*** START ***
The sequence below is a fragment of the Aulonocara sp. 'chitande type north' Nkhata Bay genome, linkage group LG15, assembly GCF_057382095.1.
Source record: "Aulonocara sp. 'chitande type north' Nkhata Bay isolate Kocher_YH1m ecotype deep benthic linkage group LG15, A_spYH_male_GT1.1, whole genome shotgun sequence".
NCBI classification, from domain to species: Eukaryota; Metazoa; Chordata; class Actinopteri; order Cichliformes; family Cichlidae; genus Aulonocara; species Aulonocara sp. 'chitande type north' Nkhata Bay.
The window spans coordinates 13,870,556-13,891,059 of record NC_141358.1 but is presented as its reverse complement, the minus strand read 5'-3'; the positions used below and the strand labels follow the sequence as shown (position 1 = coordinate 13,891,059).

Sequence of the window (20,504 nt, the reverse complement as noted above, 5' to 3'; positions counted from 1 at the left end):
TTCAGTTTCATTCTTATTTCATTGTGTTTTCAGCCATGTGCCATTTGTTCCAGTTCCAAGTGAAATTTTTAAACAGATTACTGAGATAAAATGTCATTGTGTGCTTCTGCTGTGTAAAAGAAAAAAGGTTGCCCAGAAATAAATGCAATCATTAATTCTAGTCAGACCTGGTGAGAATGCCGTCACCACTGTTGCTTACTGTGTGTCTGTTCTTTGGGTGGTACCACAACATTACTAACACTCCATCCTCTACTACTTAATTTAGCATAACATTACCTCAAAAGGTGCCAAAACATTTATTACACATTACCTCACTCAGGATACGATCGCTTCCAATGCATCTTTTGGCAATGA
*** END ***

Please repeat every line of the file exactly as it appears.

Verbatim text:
The sequence below is a fragment of the Aulonocara sp. 'chitande type north' Nkhata Bay genome, linkage group LG15, assembly GCF_057382095.1.
Source record: "Aulonocara sp. 'chitande type north' Nkhata Bay isolate Kocher_YH1m ecotype deep benthic linkage group LG15, A_spYH_male_GT1.1, whole genome shotgun sequence".
NCBI classification, from domain to species: Eukaryota; Metazoa; Chordata; class Actinopteri; order Cichliformes; family Cichlidae; genus Aulonocara; species Aulonocara sp. 'chitande type north' Nkhata Bay.
The window spans coordinates 13,870,556-13,891,059 of record NC_141358.1 but is presented as its reverse complement, the minus strand read 5'-3'; the positions used below and the strand labels follow the sequence as shown (position 1 = coordinate 13,891,059).

Sequence of the window (20,504 nt, the reverse complement as noted above, 5' to 3'; positions counted from 1 at the left end):
TTCAGTTTCATTCTTATTTCATTGTGTTTTCAGCCATGTGCCATTTGTTCCAGTTCCAAGTGAAATTTTTAAACAGATTACTGAGATAAAATGTCATTGTGTGCTTCTGCTGTGTAAAAGAAAAAAGGTTGCCCAGAAATAAATGCAATCATTAATTCTAGTCAGACCTGGTGAGAATGCCGTCACCACTGTTGCTTACTGTGTGTCTGTTCTTTGGGTGGTACCACAACATTACTAACACTCCATCCTCTACTACTTAATTTAGCATAACATTACCTCAAAAGGTGCCAAAACATTTATTACACATTACCTCACTCAGGATACGATCGCTTCCAATGCATCTTTTGGCAATGA